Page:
Two of the women who helped organize last year’s global Google Walkout have accused the tech giant of retaliating against them, reports Wired.
Last November, more than 20,000 Google employees around the world took part in a mass walkout to protest the company’s handling of sexual harassment allegations against senior executives at the company.
Dubbed Google Walkout, the coordinated event was in response to a report by The New York Times that found two top executives to have been paid millions of dollars in exit packages despite having been accused of sexual misconduct.
According to an internal memo, the march drew support from CEO Sundar Pichai who issued a mandate to ensure that employees have the “support” they need. But two women, Meredith Whittaker and Claire Stapleton, who spearheaded the movement say they have faced blowback from the company for their actions in the intervening months.
In a letter shared internally with co-workers, and obtained by Wired, Ms. Stapleton, who is a marketing manager at YouTube and has been with the company for the past 12 years, wrote that two months after the walkout, she was demoted, lost half of the people who reported to her, and was “told to go on medical leave, even though I’m not sick”.
Only after she hired a lawyer did Google conduct an investigation and reversed its decision to demote her. “While my work has been restored, the environment remains hostile and I consider quitting nearly every day,” she wrote.
Whittaker, who heads Google’s Open Research Group and also co-founded the AI Now research institute at New York University to help understand the social implications of artificial intelligence, wrote that, in order to stay at the company, she was told she would have to “abandon my work on AI ethics and the AI Now Institute.”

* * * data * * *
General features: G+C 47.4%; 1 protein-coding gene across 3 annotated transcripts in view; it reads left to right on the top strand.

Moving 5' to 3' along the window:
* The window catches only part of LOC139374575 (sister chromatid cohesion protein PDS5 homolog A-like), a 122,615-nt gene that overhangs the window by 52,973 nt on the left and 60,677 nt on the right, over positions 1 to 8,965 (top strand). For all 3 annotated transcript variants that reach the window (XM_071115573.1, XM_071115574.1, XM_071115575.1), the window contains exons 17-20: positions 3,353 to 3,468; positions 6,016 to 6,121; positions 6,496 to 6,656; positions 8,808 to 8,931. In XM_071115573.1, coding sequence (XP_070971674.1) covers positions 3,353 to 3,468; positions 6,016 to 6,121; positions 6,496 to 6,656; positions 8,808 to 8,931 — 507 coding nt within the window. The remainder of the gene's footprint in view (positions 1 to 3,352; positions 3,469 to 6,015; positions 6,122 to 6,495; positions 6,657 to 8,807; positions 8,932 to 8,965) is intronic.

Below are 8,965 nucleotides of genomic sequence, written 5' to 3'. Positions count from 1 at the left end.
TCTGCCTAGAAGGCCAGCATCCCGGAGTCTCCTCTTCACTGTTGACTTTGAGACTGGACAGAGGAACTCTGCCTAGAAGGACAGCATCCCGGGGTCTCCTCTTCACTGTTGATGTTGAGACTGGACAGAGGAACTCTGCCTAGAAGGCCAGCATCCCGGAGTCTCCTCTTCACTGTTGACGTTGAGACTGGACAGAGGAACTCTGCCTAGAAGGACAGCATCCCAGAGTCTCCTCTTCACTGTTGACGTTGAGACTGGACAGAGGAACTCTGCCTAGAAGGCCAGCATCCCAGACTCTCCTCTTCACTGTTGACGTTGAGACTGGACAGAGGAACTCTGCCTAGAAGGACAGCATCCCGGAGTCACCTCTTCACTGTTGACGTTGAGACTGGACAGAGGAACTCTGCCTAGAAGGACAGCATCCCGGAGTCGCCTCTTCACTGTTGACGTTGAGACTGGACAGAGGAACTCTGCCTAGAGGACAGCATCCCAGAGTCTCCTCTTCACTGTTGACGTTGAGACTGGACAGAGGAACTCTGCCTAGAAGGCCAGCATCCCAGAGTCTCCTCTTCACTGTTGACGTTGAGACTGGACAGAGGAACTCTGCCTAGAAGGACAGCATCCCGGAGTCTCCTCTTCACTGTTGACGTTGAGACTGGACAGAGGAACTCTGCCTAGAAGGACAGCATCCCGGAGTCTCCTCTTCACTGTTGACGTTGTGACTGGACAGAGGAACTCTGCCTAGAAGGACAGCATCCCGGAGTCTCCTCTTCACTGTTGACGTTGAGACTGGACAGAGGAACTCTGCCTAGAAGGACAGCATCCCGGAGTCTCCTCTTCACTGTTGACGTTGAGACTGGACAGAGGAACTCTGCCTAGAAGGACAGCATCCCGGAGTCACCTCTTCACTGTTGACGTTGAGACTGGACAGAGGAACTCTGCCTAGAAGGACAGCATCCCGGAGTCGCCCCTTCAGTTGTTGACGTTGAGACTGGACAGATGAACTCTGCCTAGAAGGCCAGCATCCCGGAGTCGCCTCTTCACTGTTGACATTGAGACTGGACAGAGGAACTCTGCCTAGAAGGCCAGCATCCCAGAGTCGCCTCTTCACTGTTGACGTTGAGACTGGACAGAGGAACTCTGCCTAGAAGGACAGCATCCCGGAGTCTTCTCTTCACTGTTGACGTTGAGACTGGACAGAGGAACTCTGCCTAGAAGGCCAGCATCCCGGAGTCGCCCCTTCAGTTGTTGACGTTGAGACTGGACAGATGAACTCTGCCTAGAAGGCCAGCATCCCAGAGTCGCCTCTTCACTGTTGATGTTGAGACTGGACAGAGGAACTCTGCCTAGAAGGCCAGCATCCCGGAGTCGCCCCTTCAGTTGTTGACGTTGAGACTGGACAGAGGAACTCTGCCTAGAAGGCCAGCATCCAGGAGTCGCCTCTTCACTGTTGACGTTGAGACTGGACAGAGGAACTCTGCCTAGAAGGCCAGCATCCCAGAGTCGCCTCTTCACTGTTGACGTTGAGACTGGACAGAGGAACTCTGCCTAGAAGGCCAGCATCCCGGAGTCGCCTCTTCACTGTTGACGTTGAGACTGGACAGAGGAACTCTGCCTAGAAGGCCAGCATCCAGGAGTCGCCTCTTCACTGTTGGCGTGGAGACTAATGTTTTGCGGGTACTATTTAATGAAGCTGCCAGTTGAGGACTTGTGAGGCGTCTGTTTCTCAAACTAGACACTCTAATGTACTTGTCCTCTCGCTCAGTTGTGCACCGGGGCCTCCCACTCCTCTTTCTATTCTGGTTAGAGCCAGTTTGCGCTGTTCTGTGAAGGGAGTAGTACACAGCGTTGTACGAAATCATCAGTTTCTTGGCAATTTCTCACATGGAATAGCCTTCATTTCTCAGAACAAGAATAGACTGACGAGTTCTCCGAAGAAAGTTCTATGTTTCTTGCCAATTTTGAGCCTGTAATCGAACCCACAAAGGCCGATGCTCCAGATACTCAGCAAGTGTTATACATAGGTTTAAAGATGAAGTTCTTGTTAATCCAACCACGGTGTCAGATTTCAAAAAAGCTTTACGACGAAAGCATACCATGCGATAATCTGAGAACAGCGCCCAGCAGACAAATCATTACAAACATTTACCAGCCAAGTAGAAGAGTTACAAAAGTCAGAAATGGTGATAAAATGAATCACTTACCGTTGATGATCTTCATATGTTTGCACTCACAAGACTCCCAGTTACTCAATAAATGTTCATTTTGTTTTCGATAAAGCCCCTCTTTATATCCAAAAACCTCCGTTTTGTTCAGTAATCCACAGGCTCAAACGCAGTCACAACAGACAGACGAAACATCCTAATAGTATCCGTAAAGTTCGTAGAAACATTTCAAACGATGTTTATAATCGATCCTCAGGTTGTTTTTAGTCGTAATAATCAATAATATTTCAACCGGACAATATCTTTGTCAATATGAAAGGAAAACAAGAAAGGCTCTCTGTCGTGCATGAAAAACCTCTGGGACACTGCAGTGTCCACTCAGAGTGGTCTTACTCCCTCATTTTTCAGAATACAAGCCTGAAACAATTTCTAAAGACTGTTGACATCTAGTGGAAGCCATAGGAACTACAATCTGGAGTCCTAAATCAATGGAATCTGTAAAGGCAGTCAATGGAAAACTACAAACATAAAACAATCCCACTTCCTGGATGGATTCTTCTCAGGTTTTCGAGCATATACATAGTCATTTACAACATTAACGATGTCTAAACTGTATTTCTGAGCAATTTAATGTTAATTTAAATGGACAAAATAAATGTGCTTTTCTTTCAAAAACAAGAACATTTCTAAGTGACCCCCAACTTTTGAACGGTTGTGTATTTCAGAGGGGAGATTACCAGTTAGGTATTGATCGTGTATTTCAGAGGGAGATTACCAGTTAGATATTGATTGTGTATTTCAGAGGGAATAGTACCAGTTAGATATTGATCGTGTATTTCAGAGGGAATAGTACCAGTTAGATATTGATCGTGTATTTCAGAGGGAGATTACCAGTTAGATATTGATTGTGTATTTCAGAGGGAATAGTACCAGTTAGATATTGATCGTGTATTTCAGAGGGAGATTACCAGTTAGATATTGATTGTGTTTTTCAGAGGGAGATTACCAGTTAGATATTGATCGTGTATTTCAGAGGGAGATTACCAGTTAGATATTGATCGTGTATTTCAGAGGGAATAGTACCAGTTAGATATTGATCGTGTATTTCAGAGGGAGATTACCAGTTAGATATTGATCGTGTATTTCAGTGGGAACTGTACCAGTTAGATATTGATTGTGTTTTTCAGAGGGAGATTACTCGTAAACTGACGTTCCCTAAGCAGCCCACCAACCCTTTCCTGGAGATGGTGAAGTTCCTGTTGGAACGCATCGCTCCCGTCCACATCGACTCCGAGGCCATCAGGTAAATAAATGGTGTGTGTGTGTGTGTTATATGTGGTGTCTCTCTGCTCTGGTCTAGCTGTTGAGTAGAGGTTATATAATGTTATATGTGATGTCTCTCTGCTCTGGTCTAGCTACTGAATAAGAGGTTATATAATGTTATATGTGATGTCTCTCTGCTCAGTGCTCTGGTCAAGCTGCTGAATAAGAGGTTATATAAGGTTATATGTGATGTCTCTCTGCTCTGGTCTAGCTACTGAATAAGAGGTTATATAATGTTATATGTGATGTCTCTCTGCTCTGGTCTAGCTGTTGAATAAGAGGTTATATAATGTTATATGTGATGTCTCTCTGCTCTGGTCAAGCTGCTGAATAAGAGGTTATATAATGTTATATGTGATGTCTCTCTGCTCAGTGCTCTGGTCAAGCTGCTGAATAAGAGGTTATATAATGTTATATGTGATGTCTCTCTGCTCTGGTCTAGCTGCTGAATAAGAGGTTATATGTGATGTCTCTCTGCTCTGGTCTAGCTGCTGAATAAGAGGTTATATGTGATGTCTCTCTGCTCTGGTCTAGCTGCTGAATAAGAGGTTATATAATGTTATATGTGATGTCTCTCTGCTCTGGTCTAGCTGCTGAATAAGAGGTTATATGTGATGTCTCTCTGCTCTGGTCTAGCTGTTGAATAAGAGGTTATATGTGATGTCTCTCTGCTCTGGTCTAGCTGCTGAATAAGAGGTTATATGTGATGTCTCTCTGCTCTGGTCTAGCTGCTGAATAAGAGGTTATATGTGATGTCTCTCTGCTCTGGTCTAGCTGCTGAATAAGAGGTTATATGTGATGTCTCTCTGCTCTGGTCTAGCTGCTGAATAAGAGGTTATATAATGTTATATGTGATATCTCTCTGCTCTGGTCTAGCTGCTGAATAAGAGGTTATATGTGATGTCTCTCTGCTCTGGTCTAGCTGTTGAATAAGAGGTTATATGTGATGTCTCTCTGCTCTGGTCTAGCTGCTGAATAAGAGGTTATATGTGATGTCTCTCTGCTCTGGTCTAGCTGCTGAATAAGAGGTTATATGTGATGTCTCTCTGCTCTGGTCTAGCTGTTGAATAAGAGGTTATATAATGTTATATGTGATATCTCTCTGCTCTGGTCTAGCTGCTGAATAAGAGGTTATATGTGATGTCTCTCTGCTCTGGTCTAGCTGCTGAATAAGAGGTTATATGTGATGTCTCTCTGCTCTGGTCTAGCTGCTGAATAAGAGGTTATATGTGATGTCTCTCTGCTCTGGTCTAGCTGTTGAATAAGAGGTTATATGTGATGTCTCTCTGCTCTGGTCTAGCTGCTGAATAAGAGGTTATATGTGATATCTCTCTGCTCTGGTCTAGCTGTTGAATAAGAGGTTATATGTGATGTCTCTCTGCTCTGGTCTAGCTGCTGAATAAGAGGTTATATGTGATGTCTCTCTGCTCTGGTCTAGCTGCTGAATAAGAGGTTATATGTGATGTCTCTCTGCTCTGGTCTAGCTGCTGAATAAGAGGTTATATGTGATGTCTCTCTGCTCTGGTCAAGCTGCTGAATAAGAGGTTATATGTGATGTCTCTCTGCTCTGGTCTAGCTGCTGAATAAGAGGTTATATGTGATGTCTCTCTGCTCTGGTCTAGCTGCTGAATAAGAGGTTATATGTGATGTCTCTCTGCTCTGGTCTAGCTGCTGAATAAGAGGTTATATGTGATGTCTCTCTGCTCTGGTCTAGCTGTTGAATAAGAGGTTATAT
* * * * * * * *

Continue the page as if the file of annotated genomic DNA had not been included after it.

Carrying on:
While the walkout resulted in Google ending its practice of forced arbitration for claims related to sexual harassment at workplace, the letter goes on to say that more than 300 employees have faced retaliation since then, suggesting these are more than isolated incidents.
“Google has a culture of retaliation, which too often works to silence women, people of color, and gender minorities,” they wrote, adding, “Retaliation isn’t always obvious. It’s often confusing and drawn out, consisting of icy conversations, gaslighting, project cancellations, transition rejections, or demotions.”
Google, however, has responded stating it had already investigated the cases and found there was no retaliation.
“We prohibit retaliation in the workplace, and investigate all allegations,” a Google spokesperson said in a statement to Wired. “Employees and teams are regularly and commonly given new assignments, or reorganized, to keep pace with evolving business needs. There has been no retaliation here.”
Stapleton and Whittaker also wrote in their email they’ll be hosting a “retaliation town hall” on April 26 to “share our stories, and strategize.”
A week after the walkout, Pichai wrote that Google would “double down on our commitment to be a representative, equitable, and respectful workplace,” but by pushing back against employees who speak out, its actions paint a different picture and does nothing to help its cause.
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